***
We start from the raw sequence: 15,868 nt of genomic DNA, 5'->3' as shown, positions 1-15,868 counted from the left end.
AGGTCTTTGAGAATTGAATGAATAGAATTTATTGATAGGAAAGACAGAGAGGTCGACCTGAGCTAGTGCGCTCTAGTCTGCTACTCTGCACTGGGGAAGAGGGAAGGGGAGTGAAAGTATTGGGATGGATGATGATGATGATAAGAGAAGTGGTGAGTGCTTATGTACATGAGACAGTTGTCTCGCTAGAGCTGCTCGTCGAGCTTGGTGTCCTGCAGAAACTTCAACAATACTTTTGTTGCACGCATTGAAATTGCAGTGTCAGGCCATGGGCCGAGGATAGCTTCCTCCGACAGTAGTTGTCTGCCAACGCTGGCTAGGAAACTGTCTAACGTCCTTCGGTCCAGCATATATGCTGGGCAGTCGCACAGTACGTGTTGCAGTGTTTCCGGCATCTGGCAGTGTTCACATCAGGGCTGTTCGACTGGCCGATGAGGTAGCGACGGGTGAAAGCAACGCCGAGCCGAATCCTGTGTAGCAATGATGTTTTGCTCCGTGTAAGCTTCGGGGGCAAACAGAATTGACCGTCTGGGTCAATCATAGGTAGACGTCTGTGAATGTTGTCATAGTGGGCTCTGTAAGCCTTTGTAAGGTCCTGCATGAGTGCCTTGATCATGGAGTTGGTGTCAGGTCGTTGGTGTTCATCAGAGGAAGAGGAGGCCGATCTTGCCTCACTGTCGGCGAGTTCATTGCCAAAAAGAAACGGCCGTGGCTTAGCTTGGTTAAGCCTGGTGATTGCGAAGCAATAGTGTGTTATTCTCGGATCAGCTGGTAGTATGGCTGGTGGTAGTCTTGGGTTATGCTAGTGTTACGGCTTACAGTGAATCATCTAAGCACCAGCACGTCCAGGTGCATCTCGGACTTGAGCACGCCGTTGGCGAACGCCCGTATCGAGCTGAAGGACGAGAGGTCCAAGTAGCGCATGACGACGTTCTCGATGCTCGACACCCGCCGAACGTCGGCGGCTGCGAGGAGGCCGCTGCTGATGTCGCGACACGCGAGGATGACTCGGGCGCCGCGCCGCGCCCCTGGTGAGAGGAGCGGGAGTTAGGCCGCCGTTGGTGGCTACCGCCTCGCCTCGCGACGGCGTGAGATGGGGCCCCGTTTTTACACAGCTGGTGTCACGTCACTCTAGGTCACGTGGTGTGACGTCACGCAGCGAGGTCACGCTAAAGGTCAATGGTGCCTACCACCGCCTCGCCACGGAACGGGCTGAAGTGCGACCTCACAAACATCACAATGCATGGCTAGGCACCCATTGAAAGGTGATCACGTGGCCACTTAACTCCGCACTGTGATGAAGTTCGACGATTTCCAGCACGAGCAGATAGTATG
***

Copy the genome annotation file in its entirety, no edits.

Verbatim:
We start from the raw sequence: 15,868 nt of genomic DNA, 5'->3' as shown, positions 1-15,868 counted from the left end.
AGGTCTTTGAGAATTGAATGAATAGAATTTATTGATAGGAAAGACAGAGAGGTCGACCTGAGCTAGTGCGCTCTAGTCTGCTACTCTGCACTGGGGAAGAGGGAAGGGGAGTGAAAGTATTGGGATGGATGATGATGATGATAAGAGAAGTGGTGAGTGCTTATGTACATGAGACAGTTGTCTCGCTAGAGCTGCTCGTCGAGCTTGGTGTCCTGCAGAAACTTCAACAATACTTTTGTTGCACGCATTGAAATTGCAGTGTCAGGCCATGGGCCGAGGATAGCTTCCTCCGACAGTAGTTGTCTGCCAACGCTGGCTAGGAAACTGTCTAACGTCCTTCGGTCCAGCATATATGCTGGGCAGTCGCACAGTACGTGTTGCAGTGTTTCCGGCATCTGGCAGTGTTCACATCAGGGCTGTTCGACTGGCCGATGAGGTAGCGACGGGTGAAAGCAACGCCGAGCCGAATCCTGTGTAGCAATGATGTTTTGCTCCGTGTAAGCTTCGGGGGCAAACAGAATTGACCGTCTGGGTCAATCATAGGTAGACGTCTGTGAATGTTGTCATAGTGGGCTCTGTAAGCCTTTGTAAGGTCCTGCATGAGTGCCTTGATCATGGAGTTGGTGTCAGGTCGTTGGTGTTCATCAGAGGAAGAGGAGGCCGATCTTGCCTCACTGTCGGCGAGTTCATTGCCAAAAAGAAACGGCCGTGGCTTAGCTTGGTTAAGCCTGGTGATTGCGAAGCAATAGTGTGTTATTCTCGGATCAGCTGGTAGTATGGCTGGTGGTAGTCTTGGGTTATGCTAGTGTTACGGCTTACAGTGAATCATCTAAGCACCAGCACGTCCAGGTGCATCTCGGACTTGAGCACGCCGTTGGCGAACGCCCGTATCGAGCTGAAGGACGAGAGGTCCAAGTAGCGCATGACGACGTTCTCGATGCTCGACACCCGCCGAACGTCGGCGGCTGCGAGGAGGCCGCTGCTGATGTCGCGACACGCGAGGATGACTCGGGCGCCGCGCCGCGCCCCTGGTGAGAGGAGCGGGAGTTAGGCCGCCGTTGGTGGCTACCGCCTCGCCTCGCGACGGCGTGAGATGGGGCCCCGTTTTTACACAGCTGGTGTCACGTCACTCTAGGTCACGTGGTGTGACGTCACGCAGCGAGGTCACGCTAAAGGTCAATGGTGCCTACCACCGCCTCGCCACGGAACGGGCTGAAGTGCGACCTCACAAACATCACAATGCATGGCTAGGCACCCATTGAAAGGTGATCACGTGGCCACTTAACTCCGCACTGTGATGAAGTTCGACGATTTCCAGCACGAGCAGATAGTATG